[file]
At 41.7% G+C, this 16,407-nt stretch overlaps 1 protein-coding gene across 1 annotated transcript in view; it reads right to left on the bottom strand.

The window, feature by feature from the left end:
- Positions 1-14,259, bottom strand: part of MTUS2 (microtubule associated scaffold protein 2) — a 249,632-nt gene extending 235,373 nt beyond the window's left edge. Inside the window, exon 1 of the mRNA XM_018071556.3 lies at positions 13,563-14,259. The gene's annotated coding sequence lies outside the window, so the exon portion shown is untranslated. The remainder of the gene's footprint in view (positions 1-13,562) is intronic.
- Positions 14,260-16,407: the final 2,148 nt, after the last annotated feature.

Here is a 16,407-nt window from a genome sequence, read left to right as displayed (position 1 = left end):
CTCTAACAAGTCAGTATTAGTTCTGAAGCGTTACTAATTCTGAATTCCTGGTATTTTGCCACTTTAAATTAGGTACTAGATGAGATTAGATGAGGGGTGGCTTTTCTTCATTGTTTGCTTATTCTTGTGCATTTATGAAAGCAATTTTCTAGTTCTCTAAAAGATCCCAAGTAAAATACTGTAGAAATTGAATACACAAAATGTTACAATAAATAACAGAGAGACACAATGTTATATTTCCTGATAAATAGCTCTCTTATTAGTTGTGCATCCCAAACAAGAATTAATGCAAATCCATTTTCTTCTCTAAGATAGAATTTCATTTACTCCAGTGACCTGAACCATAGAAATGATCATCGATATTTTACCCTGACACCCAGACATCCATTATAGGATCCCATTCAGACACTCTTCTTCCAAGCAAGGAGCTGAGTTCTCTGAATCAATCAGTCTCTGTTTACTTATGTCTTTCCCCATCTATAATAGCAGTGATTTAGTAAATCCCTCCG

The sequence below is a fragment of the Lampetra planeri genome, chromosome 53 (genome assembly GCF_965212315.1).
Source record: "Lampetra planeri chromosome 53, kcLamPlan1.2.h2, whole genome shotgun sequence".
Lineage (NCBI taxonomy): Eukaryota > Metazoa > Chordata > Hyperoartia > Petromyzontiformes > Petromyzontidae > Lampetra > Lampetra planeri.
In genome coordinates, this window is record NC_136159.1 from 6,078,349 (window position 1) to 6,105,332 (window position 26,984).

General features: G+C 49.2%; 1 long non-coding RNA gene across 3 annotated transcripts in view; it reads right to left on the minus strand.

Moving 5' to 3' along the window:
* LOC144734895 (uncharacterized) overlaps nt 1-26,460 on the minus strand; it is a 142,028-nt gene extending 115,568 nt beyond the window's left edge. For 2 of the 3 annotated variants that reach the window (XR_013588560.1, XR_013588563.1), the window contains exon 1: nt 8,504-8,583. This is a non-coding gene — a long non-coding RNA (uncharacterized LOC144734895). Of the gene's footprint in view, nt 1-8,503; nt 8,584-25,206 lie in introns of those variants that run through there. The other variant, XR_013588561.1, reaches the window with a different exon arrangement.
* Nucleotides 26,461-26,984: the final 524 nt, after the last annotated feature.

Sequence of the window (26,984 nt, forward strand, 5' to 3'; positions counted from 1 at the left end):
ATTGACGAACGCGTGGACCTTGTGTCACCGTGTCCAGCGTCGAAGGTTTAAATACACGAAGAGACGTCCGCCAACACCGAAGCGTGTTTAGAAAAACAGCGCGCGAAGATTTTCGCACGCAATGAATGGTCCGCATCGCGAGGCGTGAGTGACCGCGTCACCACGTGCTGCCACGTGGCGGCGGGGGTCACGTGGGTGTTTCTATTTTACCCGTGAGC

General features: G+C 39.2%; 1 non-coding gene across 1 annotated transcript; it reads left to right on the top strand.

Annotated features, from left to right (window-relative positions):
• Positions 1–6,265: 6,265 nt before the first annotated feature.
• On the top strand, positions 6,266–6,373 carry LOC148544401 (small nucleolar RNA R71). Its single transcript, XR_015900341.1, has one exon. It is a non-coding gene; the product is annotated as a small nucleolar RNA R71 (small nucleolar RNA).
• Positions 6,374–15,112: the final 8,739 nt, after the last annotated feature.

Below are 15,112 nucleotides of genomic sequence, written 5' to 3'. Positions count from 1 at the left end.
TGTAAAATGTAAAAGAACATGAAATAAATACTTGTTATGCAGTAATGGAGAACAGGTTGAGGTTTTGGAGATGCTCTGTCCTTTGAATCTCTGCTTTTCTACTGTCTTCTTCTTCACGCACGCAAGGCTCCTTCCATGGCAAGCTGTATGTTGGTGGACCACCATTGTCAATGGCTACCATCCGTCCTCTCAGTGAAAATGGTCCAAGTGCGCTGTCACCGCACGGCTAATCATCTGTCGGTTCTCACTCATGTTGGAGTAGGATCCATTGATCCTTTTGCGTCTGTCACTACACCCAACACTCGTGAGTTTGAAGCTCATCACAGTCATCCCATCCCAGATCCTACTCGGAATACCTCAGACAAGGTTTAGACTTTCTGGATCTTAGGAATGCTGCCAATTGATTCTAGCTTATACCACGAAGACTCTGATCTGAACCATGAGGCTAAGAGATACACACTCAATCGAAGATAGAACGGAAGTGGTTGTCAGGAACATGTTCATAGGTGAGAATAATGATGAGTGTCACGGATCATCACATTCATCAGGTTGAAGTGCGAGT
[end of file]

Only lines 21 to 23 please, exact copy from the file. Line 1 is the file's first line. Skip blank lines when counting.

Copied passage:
• Positions 6,374–15,112: the final 8,739 nt, after the last annotated feature.

Below are 15,112 nucleotides of genomic sequence, written 5' to 3'. Positions count from 1 at the left end.
TGTAAAATGTAAAAGAACATGAAATAAATACTTGTTATGCAGTAATGGAGAACAGGTTGAGGTTTTGGAGATGCTCTGTCCTTTGAATCTCTGCTTTTCTACTGTCTTCTTCTTCACGCACGCAAGGCTCCTTCCATGGCAAGCTGTATGTTGGTGGACCACCATTGTCAATGGCTACCATCCGTCCTCTCAGTGAAAATGGTCCAAGTGCGCTGTCACCGCACGGCTAATCATCTGTCGGTTCTCACTCATGTTGGAGTAGGATCCATTGATCCTTTTGCGTCTGTCACTACACCCAACACTCGTGAGTTTGAAGCTCATCACAGTCATCCCATCCCAGATCCTACTCGGAATACCTCAGACAAGGTTTAGACTTTCTGGATCTTAGGAATGCTGCCAATTGATTCTAGCTTATACCACGAAGACTCTGATCTGAACCATGAGGCTAAGAGATACACACTCAATCGAAGATAGAACGGAAGTGGTTGTCAGGAACATGTTCATAGGTGAGAATAATGATGAGTGTCACGGATCATCACATTCATCAGGTTGAAGTGCGAGT